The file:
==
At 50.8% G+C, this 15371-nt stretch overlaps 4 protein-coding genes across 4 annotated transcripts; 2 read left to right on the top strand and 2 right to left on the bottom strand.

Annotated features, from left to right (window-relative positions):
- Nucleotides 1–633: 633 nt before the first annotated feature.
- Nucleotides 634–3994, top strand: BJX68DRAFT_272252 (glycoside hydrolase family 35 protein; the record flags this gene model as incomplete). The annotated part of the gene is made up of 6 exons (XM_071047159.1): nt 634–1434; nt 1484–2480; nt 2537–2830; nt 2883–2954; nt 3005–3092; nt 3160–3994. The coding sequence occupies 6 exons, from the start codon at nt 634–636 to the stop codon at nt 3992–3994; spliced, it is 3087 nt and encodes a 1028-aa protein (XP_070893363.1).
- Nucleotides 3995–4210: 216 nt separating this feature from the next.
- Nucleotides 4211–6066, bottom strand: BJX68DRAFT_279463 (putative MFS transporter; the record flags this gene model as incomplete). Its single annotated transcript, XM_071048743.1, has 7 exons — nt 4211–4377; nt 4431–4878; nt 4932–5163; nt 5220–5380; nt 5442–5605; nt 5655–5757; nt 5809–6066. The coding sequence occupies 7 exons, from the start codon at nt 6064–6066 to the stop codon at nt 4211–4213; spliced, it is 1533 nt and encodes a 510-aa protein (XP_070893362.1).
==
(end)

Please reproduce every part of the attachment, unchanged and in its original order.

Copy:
At 50.8% G+C, this 15371-nt stretch overlaps 4 protein-coding genes across 4 annotated transcripts; 2 read left to right on the top strand and 2 right to left on the bottom strand.

Annotated features, from left to right (window-relative positions):
- Nucleotides 1–633: 633 nt before the first annotated feature.
- Nucleotides 634–3994, top strand: BJX68DRAFT_272252 (glycoside hydrolase family 35 protein; the record flags this gene model as incomplete). The annotated part of the gene is made up of 6 exons (XM_071047159.1): nt 634–1434; nt 1484–2480; nt 2537–2830; nt 2883–2954; nt 3005–3092; nt 3160–3994. The coding sequence occupies 6 exons, from the start codon at nt 634–636 to the stop codon at nt 3992–3994; spliced, it is 3087 nt and encodes a 1028-aa protein (XP_070893363.1).
- Nucleotides 3995–4210: 216 nt separating this feature from the next.
- Nucleotides 4211–6066, bottom strand: BJX68DRAFT_279463 (putative MFS transporter; the record flags this gene model as incomplete). Its single annotated transcript, XM_071048743.1, has 7 exons — nt 4211–4377; nt 4431–4878; nt 4932–5163; nt 5220–5380; nt 5442–5605; nt 5655–5757; nt 5809–6066. The coding sequence occupies 7 exons, from the start codon at nt 6064–6066 to the stop codon at nt 4211–4213; spliced, it is 1533 nt and encodes a 510-aa protein (XP_070893362.1).